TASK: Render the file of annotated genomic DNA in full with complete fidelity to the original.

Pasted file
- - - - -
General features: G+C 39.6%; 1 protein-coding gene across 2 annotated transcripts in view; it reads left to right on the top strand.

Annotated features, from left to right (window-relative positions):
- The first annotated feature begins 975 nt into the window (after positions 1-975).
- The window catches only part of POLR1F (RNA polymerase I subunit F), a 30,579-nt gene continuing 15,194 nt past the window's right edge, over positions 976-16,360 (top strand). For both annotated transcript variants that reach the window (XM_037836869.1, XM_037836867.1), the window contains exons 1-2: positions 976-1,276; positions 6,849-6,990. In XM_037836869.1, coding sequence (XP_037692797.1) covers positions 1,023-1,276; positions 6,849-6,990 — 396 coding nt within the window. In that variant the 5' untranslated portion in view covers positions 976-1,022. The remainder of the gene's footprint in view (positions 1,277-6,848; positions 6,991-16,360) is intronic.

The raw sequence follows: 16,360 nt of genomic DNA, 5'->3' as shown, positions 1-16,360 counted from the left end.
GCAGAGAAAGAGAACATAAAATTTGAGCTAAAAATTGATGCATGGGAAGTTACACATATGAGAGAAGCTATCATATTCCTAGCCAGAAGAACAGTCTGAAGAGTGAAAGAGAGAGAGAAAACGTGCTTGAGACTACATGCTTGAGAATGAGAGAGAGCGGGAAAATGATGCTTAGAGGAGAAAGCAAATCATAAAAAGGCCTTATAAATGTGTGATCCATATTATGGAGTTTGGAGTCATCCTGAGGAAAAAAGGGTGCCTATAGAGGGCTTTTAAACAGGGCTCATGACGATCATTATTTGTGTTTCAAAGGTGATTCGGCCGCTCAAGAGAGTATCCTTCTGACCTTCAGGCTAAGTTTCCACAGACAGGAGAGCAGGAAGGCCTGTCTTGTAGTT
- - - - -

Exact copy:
General features: G+C 39.6%; 1 protein-coding gene across 2 annotated transcripts in view; it reads left to right on the top strand.

Annotated features, from left to right (window-relative positions):
- The first annotated feature begins 975 nt into the window (after positions 1-975).
- The window catches only part of POLR1F (RNA polymerase I subunit F), a 30,579-nt gene continuing 15,194 nt past the window's right edge, over positions 976-16,360 (top strand). For both annotated transcript variants that reach the window (XM_037836869.1, XM_037836867.1), the window contains exons 1-2: positions 976-1,276; positions 6,849-6,990. In XM_037836869.1, coding sequence (XP_037692797.1) covers positions 1,023-1,276; positions 6,849-6,990 — 396 coding nt within the window. In that variant the 5' untranslated portion in view covers positions 976-1,022. The remainder of the gene's footprint in view (positions 1,277-6,848; positions 6,991-16,360) is intronic.

The raw sequence follows: 16,360 nt of genomic DNA, 5'->3' as shown, positions 1-16,360 counted from the left end.
GCAGAGAAAGAGAACATAAAATTTGAGCTAAAAATTGATGCATGGGAAGTTACACATATGAGAGAAGCTATCATATTCCTAGCCAGAAGAACAGTCTGAAGAGTGAAAGAGAGAGAGAAAACGTGCTTGAGACTACATGCTTGAGAATGAGAGAGAGCGGGAAAATGATGCTTAGAGGAGAAAGCAAATCATAAAAAGGCCTTATAAATGTGTGATCCATATTATGGAGTTTGGAGTCATCCTGAGGAAAAAAGGGTGCCTATAGAGGGCTTTTAAACAGGGCTCATGACGATCATTATTTGTGTTTCAAAGGTGATTCGGCCGCTCAAGAGAGTATCCTTCTGACCTTCAGGCTAAGTTTCCACAGACAGGAGAGCAGGAAGGCCTGTCTTGTAGTT